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Wahpeton war hero given Rough Rider award

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nation Willmar, 56201
Willmar Minnesota 2208 Trott Ave. SW / P.O. Box 839 56201

HANKINSON, N.D. (AP) - The late Woodrow Wilson Keeble, the only full-blooded Sioux Indian to receive the nation's top military honor, has now been given North Dakota's highest honor, the Theodore Roosevelt Rough Rider award.

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At Wednesday's ceremony, Gov. John Hoeven unveiled a portrait of Keeble that will hang in the state Capitol.

"He is truly an American hero. He belongs to this entire nation," Hoeven said.

Keeble was born on the Sisseton-Wahpeton Sioux reservation in Waubay, S.D., and grew up in Wahpeton. He joined the North Dakota National Guard in 1942, and served in both World War II and the Korean War. He died in 1982 at age 65.

President Bush awarded Keeble the Medal of Honor posthumously in March.

"This ceremony is justification in giving this award to Uncle Woody, as he was known to many of us," said Mike Selvage, chairman of the chairman of the Sisseton-Wahpeton Oyate. "Uncle Woody has the distinction of being the most decorated soldier in North Dakota and South Dakota."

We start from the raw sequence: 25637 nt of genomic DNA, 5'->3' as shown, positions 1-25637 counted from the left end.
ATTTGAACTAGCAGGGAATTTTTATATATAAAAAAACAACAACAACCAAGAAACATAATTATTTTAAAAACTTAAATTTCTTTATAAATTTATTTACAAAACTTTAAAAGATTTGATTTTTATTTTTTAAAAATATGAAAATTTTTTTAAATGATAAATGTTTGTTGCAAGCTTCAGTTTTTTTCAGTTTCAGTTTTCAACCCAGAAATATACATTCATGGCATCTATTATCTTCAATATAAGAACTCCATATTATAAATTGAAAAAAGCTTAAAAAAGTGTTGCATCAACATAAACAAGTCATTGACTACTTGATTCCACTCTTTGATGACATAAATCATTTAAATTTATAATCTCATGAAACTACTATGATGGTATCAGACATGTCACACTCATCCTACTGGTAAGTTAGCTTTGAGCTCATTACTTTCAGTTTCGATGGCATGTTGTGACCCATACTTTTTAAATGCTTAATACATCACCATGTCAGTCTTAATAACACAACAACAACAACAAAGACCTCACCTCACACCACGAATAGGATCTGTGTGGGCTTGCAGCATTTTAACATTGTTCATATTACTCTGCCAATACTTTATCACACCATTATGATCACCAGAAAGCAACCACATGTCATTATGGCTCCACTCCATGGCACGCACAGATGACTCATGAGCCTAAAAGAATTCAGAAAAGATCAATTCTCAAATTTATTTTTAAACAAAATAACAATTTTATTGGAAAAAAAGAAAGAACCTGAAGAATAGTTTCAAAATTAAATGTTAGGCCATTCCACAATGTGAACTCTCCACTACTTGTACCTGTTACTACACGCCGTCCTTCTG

Keeble is credited with saving the lives of his comrades during the Korean War in October 1951, by taking out more than a dozen of their enemies on a steep hill while he himself was wounded. He was treated for more than 80 shrapnel wounds the day before.

Command Sgt. Maj. Gerald L. Miller, one of several speakers at Wednesday's ceremony, called Keeble the backbone of his unit, even though he wasn't a commissioned officer. All of the officers were either killed or wounded when he led the charge on Oct. 20, 1951.

"His decision to rush and destroy three enemy positions while he himself was wounded, I'm confident nobody ordered him to do that," Miller said.

Butch Felix, a tribal member and master of ceremonies, said Keeble volunteered for a combat assignment in Korea, after his superiors had requested members of the unit to draw straws.

"He said, 'Someone has to teach these young men how to fight,'" Felix said.

Jim Fenelon, a fellow veteran and enrolled member of the Standing Rock Sioux tribe, said Keeble was also known a great athlete who played baseball, football and basketball. His ability as a pitcher helped him with his accuracy at throwing hand grenades, Fenelon said.

"He was one tough competitor," Fenelon said.

Russell Hawkins, Keeble's stepson, described Keeble as humble, kind, generous and deeply religious. Even though Keeble's knees were swollen and painful nearly every day, he always knelt down for communion, Hawkins said.

"And whenever there was a prayer, his head would be bowed the lowest," Hawkins said.

Hawkins recalled one time as a young boy when he came home from playing on a rainy and muddy day. His mother made him leave his shoes outside the house. The next day, he found them dry, clean and polished.

"Woody was just smiling," Hawkins said. "Here you have this great man, great soldier and great warrior, yet he still took the time to clean the shoes of his stepson who didn't have the sense to clean them himself."

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